Movie Review: Night in Paradise (2021)

Night in Paradise / Nagwonui bam (dir. Park Hoon-jung, 2021) – A hitman sets on a path of vindictive violence after his refusal to switch sides ends in personal tragedy.

4/5

Violence is a vicious cycle. Those who make a life out of it eventually find themselves imprisoned by its infinite loop, trapped in a bloodbath that starts soon as it ends until death. Night in Paradise chronicles this brutal fate of Tae-goo (Uhm Tae-goo), a hitman whose sister and niece were murdered after he rejected the offer to join the rival gang of Chairman Doh (Son Byung-ho).

To exact revenge, he kills Doh and his men and flees to Jeju Island. There, he finds shelter with arms dealer Kuto (Lee Gi-yeong) and his niece Jae-yeon (Jeon Yeo-bin). But peace doesn’t last long. Chaos re-ignites when the new leader hunts him down in a final act of retribution.

Photo: Netflix
Feelin’ blue.

Director Park Hoon-jung is no stranger to crime fiction, having written the acclaimed thriller I Saw the Devil that takes revenge to both visceral and emotional extremes. Similarly, his latest film is an incredibly violent one. Scenes of torture are protracted to show each gasp of breathlessness and every inch of skin torn in excruciating detail.

The bloodshed is gratuitous and excessive, contrasting with the rest of the film noir that takes on a more suitable meditative tone. The pacing may be uneven at times, but the characters are compelling enough to forgive the lulls.

Photo: Netflix
“You’re in my shot, mate.”

It is not uncommon for crime fiction to fall into the trap of dehumanising mobsters in favour of going to extremes with the carnage in gang wars. Tae-goo doesn’t quite fit the archetype. Instead, there is empathy beneath his mask of cold detachment. He possesses an air of quietude about him that makes it easy to see his possibility at normalcy, had he not made the wrong choices.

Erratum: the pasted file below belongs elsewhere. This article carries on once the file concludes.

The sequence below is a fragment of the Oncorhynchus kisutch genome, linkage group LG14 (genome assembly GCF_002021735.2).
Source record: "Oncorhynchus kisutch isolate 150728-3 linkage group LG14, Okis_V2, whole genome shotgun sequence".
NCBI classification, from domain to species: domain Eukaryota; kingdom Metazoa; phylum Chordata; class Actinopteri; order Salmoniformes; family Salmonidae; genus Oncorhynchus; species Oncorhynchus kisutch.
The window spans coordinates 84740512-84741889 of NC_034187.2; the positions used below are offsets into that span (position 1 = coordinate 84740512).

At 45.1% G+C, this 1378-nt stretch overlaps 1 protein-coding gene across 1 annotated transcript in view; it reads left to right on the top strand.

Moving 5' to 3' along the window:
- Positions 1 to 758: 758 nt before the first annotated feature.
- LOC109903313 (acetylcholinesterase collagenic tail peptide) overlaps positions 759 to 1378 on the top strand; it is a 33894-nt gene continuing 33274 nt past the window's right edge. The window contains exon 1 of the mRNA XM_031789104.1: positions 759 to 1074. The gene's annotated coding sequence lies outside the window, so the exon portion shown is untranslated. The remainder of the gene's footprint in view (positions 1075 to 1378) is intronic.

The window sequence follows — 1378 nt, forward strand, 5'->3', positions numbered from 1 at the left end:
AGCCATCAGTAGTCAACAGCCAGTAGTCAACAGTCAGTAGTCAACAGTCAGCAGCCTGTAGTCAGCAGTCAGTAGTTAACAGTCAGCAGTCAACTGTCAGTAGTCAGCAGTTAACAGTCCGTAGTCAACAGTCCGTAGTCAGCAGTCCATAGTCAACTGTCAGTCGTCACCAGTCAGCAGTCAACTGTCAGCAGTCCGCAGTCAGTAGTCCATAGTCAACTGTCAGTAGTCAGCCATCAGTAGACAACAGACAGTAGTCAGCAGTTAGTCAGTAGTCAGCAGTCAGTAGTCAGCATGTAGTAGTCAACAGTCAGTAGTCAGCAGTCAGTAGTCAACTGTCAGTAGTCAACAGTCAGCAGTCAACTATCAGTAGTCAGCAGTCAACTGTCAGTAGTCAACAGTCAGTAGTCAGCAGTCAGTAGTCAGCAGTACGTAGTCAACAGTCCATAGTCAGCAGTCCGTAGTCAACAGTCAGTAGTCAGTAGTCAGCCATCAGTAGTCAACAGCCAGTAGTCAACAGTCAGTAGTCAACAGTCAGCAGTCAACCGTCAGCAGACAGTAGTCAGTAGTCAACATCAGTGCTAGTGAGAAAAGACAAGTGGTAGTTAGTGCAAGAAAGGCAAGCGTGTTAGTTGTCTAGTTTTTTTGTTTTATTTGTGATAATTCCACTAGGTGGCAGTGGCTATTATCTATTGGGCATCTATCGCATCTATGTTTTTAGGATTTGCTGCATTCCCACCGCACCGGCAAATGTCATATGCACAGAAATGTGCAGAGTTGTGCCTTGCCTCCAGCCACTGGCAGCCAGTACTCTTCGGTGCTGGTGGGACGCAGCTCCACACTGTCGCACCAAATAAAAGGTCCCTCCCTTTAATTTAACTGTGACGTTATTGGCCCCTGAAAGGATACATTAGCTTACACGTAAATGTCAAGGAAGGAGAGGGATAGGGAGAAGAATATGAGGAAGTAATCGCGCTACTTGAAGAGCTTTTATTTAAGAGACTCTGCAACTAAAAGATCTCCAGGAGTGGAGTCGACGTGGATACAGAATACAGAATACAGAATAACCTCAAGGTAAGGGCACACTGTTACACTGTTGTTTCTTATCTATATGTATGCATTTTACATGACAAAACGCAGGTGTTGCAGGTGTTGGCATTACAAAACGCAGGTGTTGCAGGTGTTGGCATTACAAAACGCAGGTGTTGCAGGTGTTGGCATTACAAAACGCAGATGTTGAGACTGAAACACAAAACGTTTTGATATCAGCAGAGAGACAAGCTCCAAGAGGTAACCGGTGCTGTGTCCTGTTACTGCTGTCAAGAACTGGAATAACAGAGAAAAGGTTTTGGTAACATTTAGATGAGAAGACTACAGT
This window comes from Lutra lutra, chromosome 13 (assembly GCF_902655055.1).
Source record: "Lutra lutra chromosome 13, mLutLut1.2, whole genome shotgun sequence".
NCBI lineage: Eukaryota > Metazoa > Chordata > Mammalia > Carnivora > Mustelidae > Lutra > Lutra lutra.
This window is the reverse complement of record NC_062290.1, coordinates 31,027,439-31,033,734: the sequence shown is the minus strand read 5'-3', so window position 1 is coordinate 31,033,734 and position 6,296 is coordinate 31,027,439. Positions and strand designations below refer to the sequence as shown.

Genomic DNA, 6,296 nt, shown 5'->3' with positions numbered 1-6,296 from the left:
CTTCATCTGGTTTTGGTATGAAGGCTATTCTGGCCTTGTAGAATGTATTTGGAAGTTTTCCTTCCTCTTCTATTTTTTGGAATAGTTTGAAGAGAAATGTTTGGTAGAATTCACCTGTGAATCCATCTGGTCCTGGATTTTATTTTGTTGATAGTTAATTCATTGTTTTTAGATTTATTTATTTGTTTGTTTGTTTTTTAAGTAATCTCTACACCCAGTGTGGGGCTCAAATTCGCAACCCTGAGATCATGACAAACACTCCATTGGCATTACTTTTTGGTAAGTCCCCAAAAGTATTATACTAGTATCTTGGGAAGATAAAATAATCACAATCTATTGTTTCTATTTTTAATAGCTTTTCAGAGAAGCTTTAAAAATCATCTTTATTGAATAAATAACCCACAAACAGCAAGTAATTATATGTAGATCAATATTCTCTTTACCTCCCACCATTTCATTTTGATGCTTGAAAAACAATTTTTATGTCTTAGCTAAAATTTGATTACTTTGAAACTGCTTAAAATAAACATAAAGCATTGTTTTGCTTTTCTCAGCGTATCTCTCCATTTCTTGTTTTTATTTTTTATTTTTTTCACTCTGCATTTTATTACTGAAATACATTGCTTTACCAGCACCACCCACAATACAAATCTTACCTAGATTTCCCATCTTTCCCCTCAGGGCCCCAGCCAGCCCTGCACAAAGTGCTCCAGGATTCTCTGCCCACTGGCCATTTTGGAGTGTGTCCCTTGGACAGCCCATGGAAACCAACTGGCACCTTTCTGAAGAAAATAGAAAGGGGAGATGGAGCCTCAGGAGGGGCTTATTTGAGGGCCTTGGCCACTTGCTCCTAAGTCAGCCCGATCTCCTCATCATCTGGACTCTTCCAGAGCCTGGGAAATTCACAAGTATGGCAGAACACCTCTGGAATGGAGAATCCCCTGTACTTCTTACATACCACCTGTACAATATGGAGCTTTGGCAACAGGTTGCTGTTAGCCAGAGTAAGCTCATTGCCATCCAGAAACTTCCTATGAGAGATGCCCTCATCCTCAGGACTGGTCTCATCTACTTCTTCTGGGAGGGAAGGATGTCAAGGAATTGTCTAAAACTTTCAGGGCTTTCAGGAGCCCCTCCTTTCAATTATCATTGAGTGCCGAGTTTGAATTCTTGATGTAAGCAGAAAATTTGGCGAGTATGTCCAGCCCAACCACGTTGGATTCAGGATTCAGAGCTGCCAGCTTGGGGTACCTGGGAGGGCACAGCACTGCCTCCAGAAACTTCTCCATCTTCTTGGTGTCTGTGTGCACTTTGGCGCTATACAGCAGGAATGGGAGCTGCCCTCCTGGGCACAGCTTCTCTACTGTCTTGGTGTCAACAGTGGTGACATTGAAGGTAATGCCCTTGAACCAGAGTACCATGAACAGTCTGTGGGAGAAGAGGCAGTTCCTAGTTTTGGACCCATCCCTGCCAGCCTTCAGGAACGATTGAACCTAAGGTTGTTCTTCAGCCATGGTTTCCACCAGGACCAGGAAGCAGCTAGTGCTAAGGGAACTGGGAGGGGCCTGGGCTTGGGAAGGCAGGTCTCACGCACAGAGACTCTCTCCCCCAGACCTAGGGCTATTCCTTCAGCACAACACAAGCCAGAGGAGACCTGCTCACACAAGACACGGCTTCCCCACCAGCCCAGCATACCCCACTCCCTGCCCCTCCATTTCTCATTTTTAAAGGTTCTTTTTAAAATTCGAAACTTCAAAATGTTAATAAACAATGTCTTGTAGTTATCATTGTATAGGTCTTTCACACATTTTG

Where life leads him is a dark pit of despair, its only glimpse of light in his unexpected bond with Jae-yeon, whose terminal disease leaves her just as fearless of death. The backdrop of their relationship against gorgeous sunsets is unfortunately deceptive, for the resort island is soon overcast with doom.

A shadow of regret constantly looms over what little romance that gets to grow between them, each understanding that there is nothing to hope for beyond inevitable tragedy in their futures. It is all quite bleak and melancholic, and affectingly so.


Sombre and heartbreaking, Night in Paradise lays bare the irrevocable consequences of gangland vengeance and retaliation.

Night in Paradise is now on Netflix.

Trailer

https://www.youtube.com/watch?v=9M5tgSwoJPc

4 thoughts on “Movie Review: Night in Paradise (2021)”

  1. This sounds….hard to watch. Like, just knowing Park Joon-Hung is not Tarantino and this plot very much sounds like something he would make (or, more likely, adapt). Hmm. Am I brave enough for this darkness….

    Liked by 1 person

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